Kansas Democrats work to get answers about last February’s high gas bills
TOPEKA, Kan. (WIBW) - Democratic state officials sat down Wednesday to discuss what they call inaction in the investigation into the high natural gas prices following last February’s extreme winter cold.
Kansas State Treasurer Lynn Rogers said as he has toured the state, Kansans have asked, “what if the cold snap that sent natural gas bills skyrocketing were to happen again?”
He said the fallout from the crisis still remains, even more than one year later.
“This hardship is a huge difficulty for Kansas families, for the communities they work in, the businesses that they own and operate, as well as our cities and our schools,” Rogers added.
Laura Guy, a former board member with the Shawnee Mission school district, said their natural gas bill last February was $1.6 million, but they had only budgeted $600,000 for the entire year.
They were not the only district to take a hit. Guy said USD 437 Auburn-Washburn received a gas bill of $45,000 which was 900% higher than their usual monthly bill of $5,000.
She said schools then had to dip into their operating funds to cover the cost.
“Anything that comes out of the operating fund is less money that is available to pay for things that directly impact student learning,” Guy said.
District 55 Representative, Annie Kuether, (D-Kansas) called it price gouging and said as a member of the House Energy, Utilities, and Telecommunications Committee, she will work to get answers.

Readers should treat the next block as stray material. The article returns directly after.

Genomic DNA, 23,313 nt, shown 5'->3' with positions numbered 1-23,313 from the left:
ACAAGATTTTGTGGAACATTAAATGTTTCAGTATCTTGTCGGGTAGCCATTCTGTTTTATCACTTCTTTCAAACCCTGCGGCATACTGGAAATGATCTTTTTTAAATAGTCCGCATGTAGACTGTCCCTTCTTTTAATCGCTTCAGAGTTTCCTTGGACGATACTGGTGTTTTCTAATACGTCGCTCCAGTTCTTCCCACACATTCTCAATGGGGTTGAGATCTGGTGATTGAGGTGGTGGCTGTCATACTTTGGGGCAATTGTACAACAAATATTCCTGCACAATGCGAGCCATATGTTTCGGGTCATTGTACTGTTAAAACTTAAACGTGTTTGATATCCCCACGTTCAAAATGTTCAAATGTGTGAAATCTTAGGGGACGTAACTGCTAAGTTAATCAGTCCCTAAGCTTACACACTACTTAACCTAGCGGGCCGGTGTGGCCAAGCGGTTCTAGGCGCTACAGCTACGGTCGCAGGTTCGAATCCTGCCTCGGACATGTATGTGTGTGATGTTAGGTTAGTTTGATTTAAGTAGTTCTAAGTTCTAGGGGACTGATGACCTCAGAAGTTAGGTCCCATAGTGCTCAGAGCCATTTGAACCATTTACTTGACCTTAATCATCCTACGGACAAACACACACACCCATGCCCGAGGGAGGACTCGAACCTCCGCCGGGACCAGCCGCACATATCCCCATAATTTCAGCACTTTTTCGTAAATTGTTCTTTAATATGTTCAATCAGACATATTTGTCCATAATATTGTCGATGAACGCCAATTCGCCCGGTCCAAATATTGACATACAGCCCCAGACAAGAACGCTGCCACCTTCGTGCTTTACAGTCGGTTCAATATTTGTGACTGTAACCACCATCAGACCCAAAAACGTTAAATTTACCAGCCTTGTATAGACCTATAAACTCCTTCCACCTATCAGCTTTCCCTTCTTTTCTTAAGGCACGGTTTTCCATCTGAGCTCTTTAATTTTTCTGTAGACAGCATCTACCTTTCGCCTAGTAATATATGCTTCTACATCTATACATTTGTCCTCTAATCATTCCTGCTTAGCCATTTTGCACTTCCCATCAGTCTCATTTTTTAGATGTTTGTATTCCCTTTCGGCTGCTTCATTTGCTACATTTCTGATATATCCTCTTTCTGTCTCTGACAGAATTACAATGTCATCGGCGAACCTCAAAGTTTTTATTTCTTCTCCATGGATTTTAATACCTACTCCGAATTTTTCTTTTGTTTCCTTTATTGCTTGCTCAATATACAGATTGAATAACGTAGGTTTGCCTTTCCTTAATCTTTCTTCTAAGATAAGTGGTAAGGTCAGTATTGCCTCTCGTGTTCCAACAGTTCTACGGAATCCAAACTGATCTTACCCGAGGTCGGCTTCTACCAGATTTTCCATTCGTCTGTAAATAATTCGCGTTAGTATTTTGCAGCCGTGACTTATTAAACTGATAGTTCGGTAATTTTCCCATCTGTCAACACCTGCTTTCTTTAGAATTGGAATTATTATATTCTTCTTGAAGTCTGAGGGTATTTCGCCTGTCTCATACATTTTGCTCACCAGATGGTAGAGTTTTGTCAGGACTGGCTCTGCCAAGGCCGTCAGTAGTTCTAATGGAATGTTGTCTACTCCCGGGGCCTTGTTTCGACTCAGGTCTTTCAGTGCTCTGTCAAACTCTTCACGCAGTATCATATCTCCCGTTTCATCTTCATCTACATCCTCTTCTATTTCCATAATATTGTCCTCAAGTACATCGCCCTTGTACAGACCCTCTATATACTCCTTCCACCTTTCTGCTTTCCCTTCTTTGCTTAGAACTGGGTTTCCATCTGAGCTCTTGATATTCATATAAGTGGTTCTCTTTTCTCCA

“We recently passed a near unanimous resolution denouncing the price gouging and market manipulation and called for investigations into the extraordinary price increases during winter storm Mary,” she added.
However, Kuether and Rogers claim there is a lack of action by Kansas Attorney General Derek Schmidt to investigate the sudden increase in prices.
“That’s what we’re asking, why hasn’t the investigation started? As far as we know, the attorney general is just still seeking outside counsel,” Rogers continued saying, “We don’t know the results of that and have not heard anything.”
Kuether added, “This is an issue that doesn’t have a party. This is an issue for the people of Kansas. We are sitting here not having any kind of answer or information saying, well, we’re on it. We’re working for you, we’re working to get an answer.”
Schmidt’s office tells 13 NEWS that counsel with specialized expertise has been retained following a request for proposals, as required by law. They added that the investigation is active and ongoing.
If the state determines price gouging or market manipulation did occur, Rogers said communities can use the money from a potential settlement or refund toward paying off loans they took out to cover the high gas bills.
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